Considering that electrons are highly mobile inside of a metal, why do they have such a tough time getting out at the edge of it and continuing their trip ballistically?
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Number density of LO and LA phonons as a function of temperature?

I'd like to know the how the number density of longitudinal optical (LO) and longitudinal acoustic (LA) phonons varies as a function of temperature of the material. Is there a simple expression for ...
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What determines the color of a pure substance and is it possible to predict it?

I have always wondered why salt is white, water is clear and gold is, well, gold. What determines the color of a substance? Does it have something to do with the electrons? And is it possible to ...
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402 views

How metallic surfaces states can emerge in topological insulators?

Topological insulators are materials known to have bulk insulator and metallic surface states. But, what is the origin of these metallic surface states? And how the topology of band could help the ...
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Ferromagnetism with mobile spins

How can electron spins in Iron at room temperature have ferromagnetic order even though they are travelling at very high speeds? One could argue that spin and motion are completely uncorrelated and ...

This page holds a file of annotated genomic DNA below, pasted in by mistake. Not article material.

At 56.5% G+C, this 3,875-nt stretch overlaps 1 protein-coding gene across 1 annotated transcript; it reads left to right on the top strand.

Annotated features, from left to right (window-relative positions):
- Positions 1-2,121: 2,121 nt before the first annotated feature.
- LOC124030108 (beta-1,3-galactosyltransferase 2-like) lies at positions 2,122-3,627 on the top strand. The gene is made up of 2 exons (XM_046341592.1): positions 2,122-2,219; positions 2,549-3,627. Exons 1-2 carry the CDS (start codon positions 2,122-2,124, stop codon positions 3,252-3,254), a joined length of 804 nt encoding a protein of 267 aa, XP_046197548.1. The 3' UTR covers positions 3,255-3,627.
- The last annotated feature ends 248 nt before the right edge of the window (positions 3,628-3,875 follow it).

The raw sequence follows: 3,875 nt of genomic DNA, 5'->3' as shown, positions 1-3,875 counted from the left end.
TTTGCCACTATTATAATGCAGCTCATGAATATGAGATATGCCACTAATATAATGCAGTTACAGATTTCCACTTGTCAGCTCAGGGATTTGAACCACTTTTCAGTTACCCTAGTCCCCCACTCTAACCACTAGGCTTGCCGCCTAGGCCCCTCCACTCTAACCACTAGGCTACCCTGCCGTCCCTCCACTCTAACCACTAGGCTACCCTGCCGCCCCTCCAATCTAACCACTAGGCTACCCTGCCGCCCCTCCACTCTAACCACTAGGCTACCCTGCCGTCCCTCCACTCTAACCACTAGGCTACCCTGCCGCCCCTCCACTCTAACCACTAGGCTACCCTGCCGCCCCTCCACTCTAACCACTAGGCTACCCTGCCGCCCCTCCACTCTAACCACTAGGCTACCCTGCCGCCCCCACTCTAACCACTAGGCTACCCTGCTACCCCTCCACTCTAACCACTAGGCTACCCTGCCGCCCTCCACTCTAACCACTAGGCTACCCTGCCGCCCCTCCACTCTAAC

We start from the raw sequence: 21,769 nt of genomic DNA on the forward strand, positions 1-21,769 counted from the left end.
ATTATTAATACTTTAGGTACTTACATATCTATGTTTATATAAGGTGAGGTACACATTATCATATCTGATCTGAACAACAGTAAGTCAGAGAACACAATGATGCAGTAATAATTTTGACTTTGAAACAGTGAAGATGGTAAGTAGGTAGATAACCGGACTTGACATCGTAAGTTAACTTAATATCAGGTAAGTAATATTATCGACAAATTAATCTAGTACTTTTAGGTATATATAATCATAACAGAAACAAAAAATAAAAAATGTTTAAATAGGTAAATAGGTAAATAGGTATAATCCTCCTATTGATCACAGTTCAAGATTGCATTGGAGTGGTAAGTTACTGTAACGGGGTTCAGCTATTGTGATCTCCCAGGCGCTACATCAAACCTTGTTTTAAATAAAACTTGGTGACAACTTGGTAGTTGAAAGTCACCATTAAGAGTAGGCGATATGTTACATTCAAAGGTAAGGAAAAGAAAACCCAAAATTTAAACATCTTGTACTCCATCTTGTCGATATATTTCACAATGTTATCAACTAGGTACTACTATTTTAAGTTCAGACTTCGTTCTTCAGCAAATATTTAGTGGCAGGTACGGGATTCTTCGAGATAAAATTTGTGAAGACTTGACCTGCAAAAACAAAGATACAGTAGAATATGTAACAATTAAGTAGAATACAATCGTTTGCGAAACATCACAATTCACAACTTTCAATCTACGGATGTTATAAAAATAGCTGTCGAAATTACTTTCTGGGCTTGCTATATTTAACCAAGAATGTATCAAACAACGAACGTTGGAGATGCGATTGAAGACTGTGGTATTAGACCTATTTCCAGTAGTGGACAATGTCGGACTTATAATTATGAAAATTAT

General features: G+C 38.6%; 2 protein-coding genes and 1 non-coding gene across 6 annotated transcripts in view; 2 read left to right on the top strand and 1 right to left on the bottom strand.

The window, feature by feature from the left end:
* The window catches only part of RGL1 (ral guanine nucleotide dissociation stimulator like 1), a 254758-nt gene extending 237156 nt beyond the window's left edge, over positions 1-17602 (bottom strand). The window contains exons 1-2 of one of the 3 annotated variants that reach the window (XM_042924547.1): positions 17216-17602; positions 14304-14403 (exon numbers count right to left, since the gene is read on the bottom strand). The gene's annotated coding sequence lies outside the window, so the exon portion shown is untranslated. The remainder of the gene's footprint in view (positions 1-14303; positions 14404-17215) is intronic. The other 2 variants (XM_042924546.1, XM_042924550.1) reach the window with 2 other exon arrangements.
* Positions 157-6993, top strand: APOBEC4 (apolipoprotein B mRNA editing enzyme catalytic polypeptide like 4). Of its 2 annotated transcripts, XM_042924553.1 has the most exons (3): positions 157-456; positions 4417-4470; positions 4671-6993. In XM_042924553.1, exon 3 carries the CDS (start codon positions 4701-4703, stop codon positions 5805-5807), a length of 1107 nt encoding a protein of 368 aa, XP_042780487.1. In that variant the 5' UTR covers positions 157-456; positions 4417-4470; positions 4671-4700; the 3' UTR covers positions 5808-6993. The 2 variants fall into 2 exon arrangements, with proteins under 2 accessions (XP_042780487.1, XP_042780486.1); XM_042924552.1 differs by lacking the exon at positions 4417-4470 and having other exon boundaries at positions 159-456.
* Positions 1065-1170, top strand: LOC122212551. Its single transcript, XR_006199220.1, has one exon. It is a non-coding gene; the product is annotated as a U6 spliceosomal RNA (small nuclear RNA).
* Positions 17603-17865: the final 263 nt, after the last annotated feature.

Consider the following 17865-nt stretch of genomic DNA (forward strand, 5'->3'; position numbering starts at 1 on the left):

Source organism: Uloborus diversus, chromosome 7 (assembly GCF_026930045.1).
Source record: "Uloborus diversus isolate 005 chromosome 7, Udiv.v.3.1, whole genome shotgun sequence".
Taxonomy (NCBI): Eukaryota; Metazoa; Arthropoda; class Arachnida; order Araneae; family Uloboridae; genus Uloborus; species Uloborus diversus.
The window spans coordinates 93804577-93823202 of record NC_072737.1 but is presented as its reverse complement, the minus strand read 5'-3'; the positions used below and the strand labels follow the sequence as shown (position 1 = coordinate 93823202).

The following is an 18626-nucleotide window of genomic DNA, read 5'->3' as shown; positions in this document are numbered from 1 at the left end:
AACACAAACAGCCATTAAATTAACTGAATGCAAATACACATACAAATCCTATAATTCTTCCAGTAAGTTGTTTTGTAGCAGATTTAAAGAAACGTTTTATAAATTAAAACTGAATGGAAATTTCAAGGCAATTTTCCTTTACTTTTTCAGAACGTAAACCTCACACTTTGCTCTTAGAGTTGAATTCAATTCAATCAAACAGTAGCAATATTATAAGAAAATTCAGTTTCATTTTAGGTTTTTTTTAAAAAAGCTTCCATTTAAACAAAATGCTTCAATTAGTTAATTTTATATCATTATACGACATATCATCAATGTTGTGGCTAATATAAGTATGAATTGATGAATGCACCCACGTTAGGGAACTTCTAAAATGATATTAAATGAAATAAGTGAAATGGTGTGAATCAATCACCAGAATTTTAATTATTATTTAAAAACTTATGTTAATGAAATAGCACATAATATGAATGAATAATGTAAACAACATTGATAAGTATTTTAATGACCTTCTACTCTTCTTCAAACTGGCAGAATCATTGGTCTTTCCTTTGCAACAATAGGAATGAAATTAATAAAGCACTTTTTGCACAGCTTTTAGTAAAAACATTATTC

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Is crystal momentum really momentum?

Almost every solid state physics textbook says crystal momentum is not really physical momentum. For example, phonons always carry crystal momentum but they do not cause a translation of the sample at ...
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444 views

Derivation of the “Bethe sum rule”

I am trying to work out the steps of the proof of the expression: $$\sum_n (\mathcal{E_n}-\mathcal{E_s})|\langle n|e^{i\mathbf{q}\cdot\mathbf{r}}|s \rangle|^2 = \frac{\hbar^2q^2}{2m}$$ from Eq. (5.48) ...
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574 views

Possibility of Bose-Einstein condensation in low dimensions

I remember having a problem (for practice preliminary exams at UC Berkeley) to prove that Bose-Einstein condensation(BEC) is not possible in two dimensions (as opposed to three dimensions): For ...
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What is Fermi surface and why is this concept so useful in metals research?

What is Fermi surface and why is this concept so useful in metals research? Particularly, I can somewhat appreciate the Fermi energy idea - the radius of Fermi surface which is a sphere. But is there ...
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672 views

Mathematical rigorous introduction to solid state physics

I am looking for a good mathematical rigorous introduction to solid state physics. The style and level for this solid state physics book should be comparable to Abraham Marsdens Foundations of ...
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276 views

Is glass a liquid?